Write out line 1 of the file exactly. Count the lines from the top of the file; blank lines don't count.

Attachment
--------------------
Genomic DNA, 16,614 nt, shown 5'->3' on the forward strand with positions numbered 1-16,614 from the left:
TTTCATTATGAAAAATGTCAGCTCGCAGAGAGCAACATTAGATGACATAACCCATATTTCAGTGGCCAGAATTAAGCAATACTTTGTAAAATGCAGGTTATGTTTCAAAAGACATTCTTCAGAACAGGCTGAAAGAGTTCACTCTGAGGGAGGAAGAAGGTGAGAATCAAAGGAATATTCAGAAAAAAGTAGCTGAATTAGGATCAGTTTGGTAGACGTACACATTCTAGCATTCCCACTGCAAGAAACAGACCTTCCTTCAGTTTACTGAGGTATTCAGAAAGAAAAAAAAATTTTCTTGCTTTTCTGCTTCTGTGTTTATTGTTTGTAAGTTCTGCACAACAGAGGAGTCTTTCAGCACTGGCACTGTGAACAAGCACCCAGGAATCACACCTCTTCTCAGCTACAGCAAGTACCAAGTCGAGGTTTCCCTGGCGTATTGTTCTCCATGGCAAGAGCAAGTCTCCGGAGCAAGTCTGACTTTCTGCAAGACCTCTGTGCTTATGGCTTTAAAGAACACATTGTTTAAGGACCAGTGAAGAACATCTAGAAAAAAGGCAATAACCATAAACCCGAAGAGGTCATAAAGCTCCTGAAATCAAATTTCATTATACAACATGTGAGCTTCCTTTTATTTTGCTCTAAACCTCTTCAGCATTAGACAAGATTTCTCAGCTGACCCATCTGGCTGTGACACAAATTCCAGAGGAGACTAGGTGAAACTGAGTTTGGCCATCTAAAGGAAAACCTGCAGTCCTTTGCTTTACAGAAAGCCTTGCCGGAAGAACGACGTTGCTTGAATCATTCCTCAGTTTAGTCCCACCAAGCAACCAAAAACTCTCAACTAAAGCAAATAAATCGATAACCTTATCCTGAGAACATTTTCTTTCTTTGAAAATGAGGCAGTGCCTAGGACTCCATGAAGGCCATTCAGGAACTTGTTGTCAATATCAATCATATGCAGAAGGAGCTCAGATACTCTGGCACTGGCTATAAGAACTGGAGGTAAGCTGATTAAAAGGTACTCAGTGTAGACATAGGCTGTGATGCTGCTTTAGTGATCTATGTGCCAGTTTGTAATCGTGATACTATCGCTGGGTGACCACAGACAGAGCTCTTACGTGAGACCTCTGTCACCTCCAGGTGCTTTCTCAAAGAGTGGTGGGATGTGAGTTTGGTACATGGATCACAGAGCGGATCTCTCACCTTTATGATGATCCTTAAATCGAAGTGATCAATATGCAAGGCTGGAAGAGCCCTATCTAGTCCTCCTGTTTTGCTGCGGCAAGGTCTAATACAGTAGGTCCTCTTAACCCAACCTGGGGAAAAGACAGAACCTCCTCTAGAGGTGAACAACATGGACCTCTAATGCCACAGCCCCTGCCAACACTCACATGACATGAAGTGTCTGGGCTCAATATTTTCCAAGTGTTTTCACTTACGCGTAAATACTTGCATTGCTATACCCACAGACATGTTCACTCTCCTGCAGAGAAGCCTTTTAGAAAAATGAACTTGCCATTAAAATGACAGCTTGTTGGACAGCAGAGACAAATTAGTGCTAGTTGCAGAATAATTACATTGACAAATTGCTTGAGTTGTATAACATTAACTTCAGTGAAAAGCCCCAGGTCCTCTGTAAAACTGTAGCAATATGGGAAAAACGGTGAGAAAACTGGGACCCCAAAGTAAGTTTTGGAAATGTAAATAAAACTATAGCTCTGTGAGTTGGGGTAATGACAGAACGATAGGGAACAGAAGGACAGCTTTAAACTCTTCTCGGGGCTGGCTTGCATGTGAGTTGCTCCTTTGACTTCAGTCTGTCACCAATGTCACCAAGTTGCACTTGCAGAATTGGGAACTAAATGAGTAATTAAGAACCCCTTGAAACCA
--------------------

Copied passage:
Genomic DNA, 16,614 nt, shown 5'->3' on the forward strand with positions numbered 1-16,614 from the left: